Let’s go back to basics in complying with covid-19 protocols

The President, His Excellency Nana Addo Dankwa Akufo-Addo, has warned Ghanaians that the nation may have to go under a lockdown, should citizens fail to go back to basics in complying with the World Health Organisation and Ghana Health Service COVID-19 safety protocols.

The President was speaking at the National Mosque Complex, Kanda, Accra, where Muslims had converged to celebrate the Eid-ul-Adha.

We must admit that since the recession of the pandemic and accolades that were showered on Ghana for a remarkable fight against the pandemic, compliance at street level has been minimal.
From public transport operators and passengers to market women and street hawkers; and from organisers of funerals to pubs and attendance at beaches, the sense of commitment, caution and rigidity with which we won the first fight had been abandoned to the pits of negligence.

Even on the markets, where sanitizers and Veronica buckets were two a penny on the market, the only semblance of compliance is the sight and sounds of young women selling the nose masks, which very few attempt to wear into public space.

The result has been that we are experiencing hikes in infections, admissions at hospitals, filled-to-capacity wards and increase in deaths. This is all because we have lowered our guards and are behaving as if the pandemic is over or that we have become immortal.

That is all because somewhere along the fight, we lost steam and felt the virus had left or that it was a ‘nightmare over’ situation that we should no longer fret over. As the President noted, however, the rising figures should give us cause for worry and compel us to go back to the basics in sustaining the fight against COVID-19.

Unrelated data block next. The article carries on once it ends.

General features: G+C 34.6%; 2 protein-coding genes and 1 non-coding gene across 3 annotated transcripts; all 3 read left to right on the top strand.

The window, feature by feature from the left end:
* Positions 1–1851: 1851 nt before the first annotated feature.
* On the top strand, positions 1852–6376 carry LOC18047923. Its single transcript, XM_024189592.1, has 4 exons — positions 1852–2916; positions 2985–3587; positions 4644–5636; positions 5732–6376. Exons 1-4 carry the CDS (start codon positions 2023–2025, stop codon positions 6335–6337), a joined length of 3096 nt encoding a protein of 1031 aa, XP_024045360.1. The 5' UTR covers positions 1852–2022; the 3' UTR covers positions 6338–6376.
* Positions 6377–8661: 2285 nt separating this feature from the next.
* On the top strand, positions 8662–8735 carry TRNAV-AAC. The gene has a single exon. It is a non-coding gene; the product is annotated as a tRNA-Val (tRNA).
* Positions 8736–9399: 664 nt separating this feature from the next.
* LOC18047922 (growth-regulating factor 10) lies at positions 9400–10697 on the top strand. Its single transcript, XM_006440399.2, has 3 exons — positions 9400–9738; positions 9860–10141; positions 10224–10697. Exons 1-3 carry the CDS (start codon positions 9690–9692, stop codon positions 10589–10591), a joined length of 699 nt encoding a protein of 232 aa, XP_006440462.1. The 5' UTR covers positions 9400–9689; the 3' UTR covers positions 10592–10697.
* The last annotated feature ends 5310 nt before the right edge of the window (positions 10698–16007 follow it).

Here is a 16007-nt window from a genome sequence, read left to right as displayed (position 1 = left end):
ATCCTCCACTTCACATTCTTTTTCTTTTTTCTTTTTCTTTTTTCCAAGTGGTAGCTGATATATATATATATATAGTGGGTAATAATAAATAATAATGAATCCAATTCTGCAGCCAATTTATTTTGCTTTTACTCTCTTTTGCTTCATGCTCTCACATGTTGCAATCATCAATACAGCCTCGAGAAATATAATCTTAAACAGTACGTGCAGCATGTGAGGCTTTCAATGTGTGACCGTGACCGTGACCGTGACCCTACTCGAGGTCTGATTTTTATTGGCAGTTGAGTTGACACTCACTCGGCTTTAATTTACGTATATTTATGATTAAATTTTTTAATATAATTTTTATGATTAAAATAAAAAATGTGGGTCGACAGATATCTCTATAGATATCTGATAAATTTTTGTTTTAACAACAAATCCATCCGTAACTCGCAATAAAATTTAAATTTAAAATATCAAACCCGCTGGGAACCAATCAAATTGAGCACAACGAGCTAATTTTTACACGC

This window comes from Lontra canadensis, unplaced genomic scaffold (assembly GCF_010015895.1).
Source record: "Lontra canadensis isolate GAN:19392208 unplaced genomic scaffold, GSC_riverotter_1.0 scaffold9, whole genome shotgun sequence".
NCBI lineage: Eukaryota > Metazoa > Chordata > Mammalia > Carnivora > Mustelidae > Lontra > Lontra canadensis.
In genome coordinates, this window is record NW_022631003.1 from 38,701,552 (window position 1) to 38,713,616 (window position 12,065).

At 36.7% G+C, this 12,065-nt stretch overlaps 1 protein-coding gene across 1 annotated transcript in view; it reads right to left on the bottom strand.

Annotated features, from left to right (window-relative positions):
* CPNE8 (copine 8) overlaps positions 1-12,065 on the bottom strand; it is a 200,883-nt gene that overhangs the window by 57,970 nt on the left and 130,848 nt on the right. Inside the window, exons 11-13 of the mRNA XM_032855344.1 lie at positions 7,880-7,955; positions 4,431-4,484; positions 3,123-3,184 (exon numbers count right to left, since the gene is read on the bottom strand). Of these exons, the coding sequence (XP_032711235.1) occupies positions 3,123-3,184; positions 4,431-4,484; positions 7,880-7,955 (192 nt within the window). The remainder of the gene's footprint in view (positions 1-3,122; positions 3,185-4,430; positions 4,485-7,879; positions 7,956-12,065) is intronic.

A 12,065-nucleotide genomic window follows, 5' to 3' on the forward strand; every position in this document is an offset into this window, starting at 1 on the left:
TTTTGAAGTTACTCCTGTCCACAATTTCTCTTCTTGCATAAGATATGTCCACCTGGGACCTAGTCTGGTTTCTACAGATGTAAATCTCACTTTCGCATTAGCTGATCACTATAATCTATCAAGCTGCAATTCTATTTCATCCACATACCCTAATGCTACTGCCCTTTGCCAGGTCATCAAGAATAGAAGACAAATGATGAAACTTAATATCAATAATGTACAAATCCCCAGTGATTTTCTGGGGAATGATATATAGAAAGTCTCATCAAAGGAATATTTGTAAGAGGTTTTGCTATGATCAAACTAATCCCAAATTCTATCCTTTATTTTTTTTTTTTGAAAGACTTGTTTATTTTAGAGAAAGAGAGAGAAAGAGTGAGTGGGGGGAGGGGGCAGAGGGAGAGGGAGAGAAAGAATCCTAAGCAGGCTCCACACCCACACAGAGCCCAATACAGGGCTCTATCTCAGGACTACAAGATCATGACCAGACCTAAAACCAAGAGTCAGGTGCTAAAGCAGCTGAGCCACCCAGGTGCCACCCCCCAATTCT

As stakeholders, we at The Thunder therefore urge the citizenry, particularly street hawkers, market and lorry park operators as well as passengers and transporters to commit themselves to the former culture in which almost everybody was compliant in adhering to the protocols. Also to our community elders who manage funerals, we believe a major responsibility rests on their shoulders in helping the situation to improve on account of the solemnity which we all attach to funerals.

Let us therefore be compliant and let us be committed to the vision of improving lives and livelihoods, so that we may not be forced to restrictions because we ignored caution and forced the President’s hand to it.

We must work and work hard; but we also, in working hard to improve our lives and livelihoods, remember that we have a duty to protect our lives and those of other citizens by wearing a nose mask and washing our hands thoroughly under running water.

Additionally, we must strive to frequently use sanitizers as well as engage in social distancing, in the collective effort to fight the pandemic. Thankfully, we have a resilient economy and hopes are that the situation will improve because of structures and initiatives government is putting in place to improve lives and livelihoods.

All we need, therefore, to do is simply apply the safety protocols in putting ourselves in good stead for victory, not only over the pandemic, but also over stagnation and drudgery; poverty and disease as well as joblessness and despair.

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